Re: [Lit.] Buffer overruns
From: Mok-Kong Shen (mok-kong.shen_at_t-online.de)
Date: Sat, 01 Jan 2005 12:57:43 +0100
Douglas A. Gwyn wrote:
> David Wagner wrote:
>> Ok, ok, let me anticipate one potential response. Maybe you are
>> "I'd much rather be sure I'll both get to the supermarket *and* live".
>> But this is often not an option.
> Then I think I'd move to where it was much safer to
> go to the supermarket!
Mmm, if you have much money, you could also employ someone
to do the purchase for you and let him risk his life just
in case ;-)
>> ... Sometimes there is no way
>> to ensure that both goals will be met, and then you have to consider
>> which goal is more important and build your system appropriately.
> This isn't about trade-offs, it about mistaking loss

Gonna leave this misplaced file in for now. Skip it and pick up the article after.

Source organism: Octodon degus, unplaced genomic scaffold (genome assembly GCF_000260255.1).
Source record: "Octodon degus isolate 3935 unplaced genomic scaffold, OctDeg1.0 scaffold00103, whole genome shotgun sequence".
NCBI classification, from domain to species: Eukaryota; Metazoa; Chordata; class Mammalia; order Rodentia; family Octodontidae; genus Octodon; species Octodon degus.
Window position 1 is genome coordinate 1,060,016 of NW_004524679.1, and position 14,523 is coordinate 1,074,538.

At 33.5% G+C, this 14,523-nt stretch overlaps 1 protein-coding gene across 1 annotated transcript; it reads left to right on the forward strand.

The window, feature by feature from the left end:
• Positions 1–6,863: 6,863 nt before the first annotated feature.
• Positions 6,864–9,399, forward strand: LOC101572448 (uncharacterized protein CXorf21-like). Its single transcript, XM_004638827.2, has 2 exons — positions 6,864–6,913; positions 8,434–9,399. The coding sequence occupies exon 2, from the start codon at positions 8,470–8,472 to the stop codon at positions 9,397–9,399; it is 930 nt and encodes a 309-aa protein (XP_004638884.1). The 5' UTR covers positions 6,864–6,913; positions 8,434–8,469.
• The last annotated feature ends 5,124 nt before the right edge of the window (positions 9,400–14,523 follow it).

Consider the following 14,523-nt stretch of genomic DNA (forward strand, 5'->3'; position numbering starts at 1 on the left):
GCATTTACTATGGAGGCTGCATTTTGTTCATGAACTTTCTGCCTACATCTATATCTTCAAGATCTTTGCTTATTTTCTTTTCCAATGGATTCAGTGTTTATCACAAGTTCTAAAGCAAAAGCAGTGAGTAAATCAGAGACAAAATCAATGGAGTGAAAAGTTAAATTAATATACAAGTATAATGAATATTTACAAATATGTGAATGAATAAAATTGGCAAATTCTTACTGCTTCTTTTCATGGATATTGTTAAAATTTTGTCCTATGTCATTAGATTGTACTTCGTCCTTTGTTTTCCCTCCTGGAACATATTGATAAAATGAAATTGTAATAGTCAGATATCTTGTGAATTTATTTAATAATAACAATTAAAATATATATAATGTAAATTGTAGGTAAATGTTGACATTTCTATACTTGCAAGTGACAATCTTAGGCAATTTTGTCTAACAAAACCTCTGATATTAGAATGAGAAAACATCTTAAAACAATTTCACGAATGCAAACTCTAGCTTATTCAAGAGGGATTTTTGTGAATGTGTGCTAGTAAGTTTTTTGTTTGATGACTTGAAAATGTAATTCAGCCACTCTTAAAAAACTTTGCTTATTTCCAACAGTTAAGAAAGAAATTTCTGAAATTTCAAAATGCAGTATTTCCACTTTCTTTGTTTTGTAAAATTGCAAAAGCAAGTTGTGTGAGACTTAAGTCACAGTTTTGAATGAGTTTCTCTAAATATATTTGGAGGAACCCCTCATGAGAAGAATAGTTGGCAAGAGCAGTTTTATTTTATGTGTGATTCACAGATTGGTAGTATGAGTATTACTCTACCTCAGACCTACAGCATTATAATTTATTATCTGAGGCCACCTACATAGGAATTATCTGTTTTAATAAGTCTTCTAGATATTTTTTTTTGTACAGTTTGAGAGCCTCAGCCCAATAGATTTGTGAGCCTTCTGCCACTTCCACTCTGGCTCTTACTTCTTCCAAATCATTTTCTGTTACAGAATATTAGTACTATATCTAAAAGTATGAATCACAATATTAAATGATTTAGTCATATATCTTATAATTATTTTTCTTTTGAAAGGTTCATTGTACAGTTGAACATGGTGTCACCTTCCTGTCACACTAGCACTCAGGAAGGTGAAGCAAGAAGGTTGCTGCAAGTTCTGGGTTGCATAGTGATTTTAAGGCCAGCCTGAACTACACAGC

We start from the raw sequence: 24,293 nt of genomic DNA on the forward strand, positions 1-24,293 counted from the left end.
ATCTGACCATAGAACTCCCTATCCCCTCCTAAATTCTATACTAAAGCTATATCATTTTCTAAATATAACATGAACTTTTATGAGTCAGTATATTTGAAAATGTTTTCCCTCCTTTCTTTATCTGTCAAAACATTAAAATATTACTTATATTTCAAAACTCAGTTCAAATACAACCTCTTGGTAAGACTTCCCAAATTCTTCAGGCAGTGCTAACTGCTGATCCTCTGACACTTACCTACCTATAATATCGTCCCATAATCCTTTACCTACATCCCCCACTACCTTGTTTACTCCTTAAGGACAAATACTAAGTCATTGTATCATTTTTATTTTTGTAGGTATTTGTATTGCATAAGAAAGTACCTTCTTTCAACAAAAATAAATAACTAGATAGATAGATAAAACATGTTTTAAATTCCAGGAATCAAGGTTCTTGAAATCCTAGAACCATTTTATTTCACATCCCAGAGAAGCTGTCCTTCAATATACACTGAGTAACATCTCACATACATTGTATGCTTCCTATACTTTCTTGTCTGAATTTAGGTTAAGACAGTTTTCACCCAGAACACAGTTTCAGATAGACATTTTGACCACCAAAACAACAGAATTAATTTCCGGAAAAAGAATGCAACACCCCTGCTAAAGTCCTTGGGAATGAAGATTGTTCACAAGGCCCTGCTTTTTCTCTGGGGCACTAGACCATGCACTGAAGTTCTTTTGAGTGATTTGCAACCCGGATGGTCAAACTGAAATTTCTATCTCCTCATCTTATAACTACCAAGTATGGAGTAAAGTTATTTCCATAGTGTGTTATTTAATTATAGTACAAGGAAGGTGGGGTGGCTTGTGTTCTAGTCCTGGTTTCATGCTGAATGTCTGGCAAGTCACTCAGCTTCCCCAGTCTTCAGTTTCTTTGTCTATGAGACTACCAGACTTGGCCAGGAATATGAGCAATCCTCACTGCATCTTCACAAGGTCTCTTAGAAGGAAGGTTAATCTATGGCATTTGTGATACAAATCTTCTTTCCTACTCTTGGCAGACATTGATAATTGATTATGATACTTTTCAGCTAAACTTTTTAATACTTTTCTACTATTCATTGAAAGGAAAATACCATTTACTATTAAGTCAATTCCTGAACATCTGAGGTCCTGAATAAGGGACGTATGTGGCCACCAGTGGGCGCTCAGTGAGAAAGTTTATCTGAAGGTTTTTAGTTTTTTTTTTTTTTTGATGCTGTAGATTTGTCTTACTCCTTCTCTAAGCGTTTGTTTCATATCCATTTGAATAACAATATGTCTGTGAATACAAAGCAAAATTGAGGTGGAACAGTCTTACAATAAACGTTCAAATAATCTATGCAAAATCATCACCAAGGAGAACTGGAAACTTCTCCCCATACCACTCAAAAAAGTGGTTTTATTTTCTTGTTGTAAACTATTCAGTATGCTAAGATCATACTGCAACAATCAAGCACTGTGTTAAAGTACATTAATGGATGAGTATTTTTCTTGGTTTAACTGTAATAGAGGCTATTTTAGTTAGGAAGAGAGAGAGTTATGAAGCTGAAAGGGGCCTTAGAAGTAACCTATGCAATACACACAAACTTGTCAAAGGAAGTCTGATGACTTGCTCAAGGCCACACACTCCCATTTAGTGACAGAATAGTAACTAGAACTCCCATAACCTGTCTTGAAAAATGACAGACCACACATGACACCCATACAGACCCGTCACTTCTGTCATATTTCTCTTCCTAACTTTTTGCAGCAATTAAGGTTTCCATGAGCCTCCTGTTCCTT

> of correctness in the *primary design* for some
> incidental unforeseeable spurious random error. Since
> buffer overruns are foreseeable and, in an attack
> context not spurious nor random, the assumed error
> model is inapplicable. If you want to put effort into
> stopping such attacks, then allowing the flaws to
> exist and trying to deal with the consequences is far
> inferior to making sure that the flaws do not exist.
> The former allows a perpetual denial of service, for
> example, while the latter achieves its main function
> despite attack attempts.
> Air bags are helpful, but the main reason they were
> mandated was that drivers refused to take the trouble
> to use their existing safety harnesses.
What is your 'model' against hackers exploiting buffer
overruns? What do you do for that in your code? (Do you
know all the tricks that they could perform in the future?)
Cf. a recent post of Wagner.
M. K. Shen